Varnish is like cholesterol in your machinery

Varnish is like cholesterol in your machinery

Varnish has become a popular term in the industry in recent years although it has been around since the first usage of lubricants.

Part of its popularity in recent times is aftermarket additive and filter manufacturers have realised they can remove the material, so it’s measurement has become highly promoted. Additionally the classical ultracentrifuge methods of measuring varnish have now been overtaken by Membrane Patch Colourimetry (MPC). The manufacture of the MPC devices has also been active in promoting the testing too.

Although the intentions of the manufactures of additives, lab instruments and filters is to sell more product off the back of testing varnish levels, the end result of awareness is a good thing to equipment owners by the fact problems that would normally remain silent within the instrument until it fails are now being highlighted earlier.

So let’s start with what is varnish. When a lubricant becomes oxidised through presence of air and heat it will form acidic sludges and deposits that precipitate out of the lubricant. These deposits can block pathways within the system causing blockages or seizures of valves. In larger systems the problem can be exponential, in that varnish formation is highest at localised hotspots, but usually remains soluble at high temperatures. As the oil cools, varnish can deposit on cooler surfaces, insulating the cooler and preventing heat release. This overall rising temperature promotes more oxidation and varnish formation. Additionally the acidic nature of oxidation products actually helps produce more varnish, so it is best to catch a varnish problem early before it gets out of control.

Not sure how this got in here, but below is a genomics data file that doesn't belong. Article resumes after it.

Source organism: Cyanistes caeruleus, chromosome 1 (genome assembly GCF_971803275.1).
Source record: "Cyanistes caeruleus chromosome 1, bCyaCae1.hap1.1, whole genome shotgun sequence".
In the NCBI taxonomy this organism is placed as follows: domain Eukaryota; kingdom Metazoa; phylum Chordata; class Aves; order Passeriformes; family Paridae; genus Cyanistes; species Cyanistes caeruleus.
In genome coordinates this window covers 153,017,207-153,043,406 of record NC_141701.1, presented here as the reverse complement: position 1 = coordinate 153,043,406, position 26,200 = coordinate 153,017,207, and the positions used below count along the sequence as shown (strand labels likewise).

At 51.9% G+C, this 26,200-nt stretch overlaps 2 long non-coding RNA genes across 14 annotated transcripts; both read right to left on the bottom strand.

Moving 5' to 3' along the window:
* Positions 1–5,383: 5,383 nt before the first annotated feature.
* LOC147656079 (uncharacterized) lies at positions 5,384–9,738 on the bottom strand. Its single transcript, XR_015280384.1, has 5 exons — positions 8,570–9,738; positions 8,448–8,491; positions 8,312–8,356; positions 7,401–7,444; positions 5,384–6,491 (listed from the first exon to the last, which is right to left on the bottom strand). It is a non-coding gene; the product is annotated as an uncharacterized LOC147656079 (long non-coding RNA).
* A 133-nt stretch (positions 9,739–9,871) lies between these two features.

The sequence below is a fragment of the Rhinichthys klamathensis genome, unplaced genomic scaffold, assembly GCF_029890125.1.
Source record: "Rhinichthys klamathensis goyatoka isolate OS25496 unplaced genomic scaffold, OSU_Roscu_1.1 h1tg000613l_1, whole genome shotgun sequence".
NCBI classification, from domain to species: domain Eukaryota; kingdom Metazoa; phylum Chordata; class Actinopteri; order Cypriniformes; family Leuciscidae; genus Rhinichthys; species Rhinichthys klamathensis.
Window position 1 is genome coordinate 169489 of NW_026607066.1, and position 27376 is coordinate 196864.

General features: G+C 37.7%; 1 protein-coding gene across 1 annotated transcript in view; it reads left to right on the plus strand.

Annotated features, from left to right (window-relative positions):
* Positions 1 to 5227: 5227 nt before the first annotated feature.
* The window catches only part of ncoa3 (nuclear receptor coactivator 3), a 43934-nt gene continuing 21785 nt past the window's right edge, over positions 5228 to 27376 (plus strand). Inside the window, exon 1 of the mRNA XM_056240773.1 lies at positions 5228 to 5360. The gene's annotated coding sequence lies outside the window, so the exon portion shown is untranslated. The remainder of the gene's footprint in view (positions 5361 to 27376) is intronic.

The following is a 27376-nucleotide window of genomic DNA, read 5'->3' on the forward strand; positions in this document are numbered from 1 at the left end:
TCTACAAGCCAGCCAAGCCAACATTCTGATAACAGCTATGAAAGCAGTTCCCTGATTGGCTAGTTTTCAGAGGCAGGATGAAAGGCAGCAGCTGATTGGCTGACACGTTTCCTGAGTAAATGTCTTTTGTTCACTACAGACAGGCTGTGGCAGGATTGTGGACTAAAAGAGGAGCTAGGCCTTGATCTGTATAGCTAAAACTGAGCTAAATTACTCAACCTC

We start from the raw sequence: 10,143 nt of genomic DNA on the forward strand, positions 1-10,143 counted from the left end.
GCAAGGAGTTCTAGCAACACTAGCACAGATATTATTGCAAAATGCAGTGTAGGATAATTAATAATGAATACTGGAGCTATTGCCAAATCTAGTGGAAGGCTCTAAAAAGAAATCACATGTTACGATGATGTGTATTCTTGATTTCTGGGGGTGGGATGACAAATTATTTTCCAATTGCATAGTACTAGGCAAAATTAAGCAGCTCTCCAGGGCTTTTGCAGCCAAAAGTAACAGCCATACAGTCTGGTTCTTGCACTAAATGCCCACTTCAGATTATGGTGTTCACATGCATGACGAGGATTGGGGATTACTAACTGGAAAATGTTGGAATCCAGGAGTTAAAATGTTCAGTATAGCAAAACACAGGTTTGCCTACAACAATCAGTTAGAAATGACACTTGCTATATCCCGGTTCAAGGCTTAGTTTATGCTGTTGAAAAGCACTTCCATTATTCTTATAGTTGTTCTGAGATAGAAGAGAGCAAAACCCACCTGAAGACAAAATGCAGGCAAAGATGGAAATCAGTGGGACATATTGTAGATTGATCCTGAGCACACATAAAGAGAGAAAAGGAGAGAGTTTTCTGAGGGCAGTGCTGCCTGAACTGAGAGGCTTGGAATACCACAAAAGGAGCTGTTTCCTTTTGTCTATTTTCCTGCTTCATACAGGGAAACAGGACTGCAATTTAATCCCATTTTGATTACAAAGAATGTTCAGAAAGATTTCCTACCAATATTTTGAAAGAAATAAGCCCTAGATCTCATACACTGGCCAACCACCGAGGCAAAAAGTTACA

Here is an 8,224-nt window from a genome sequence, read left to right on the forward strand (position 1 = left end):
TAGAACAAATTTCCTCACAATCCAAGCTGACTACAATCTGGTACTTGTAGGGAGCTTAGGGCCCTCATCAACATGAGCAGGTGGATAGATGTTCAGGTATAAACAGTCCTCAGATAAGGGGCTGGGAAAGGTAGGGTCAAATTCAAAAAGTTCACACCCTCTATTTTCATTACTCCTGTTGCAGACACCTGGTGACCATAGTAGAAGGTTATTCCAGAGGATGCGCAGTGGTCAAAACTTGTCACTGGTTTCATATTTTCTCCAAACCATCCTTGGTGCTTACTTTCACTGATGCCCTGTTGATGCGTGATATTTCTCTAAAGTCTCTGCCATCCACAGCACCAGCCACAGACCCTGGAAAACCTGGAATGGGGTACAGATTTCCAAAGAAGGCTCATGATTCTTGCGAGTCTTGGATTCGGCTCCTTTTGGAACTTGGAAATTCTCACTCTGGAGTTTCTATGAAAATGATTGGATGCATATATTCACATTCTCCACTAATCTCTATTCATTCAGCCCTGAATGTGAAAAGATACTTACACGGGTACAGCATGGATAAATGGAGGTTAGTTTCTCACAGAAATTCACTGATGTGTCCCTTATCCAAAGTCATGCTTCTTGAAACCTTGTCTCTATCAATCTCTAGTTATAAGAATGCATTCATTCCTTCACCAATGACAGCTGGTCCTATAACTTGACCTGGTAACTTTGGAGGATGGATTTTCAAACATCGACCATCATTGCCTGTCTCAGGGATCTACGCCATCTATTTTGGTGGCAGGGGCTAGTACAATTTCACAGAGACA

The trend in reducing varnish formation has been to use higher quality base stocks that are naturally more resistant to oxidation and hence varnish formation. However, these oils that are more resistant than less refined base stocks to oxidation are worse at solubilising the varnish when it does occur because they have less double bonds and dipoles within the molecules to be good solvents. This means although the oils are more resistant when they do form varnish they will struggle to cope with its presence and precipitate quickly.

Knowing this, it may seem like varnish formation is just a fact of life and not something that is avoidable or solvable. However, that is simply not true, but does require work and planning to reduce the risk and solve varnish problems. Let’s start with how to stop it forming.

Prevention: One of compressors major failure modes tends to be oil oxidation as compressing air naturally heats it up. It is no surprise then that many compressor manufacturers use polyglycol based lubricants to reduce thermal stress effects and this may be a viable option if you have had particular varnish issues in the past in non compressor applications. However this can sometimes be costly, they are not suitable for every application and have their own disadvantages too.

With regards to elimination there are 3 main solutions: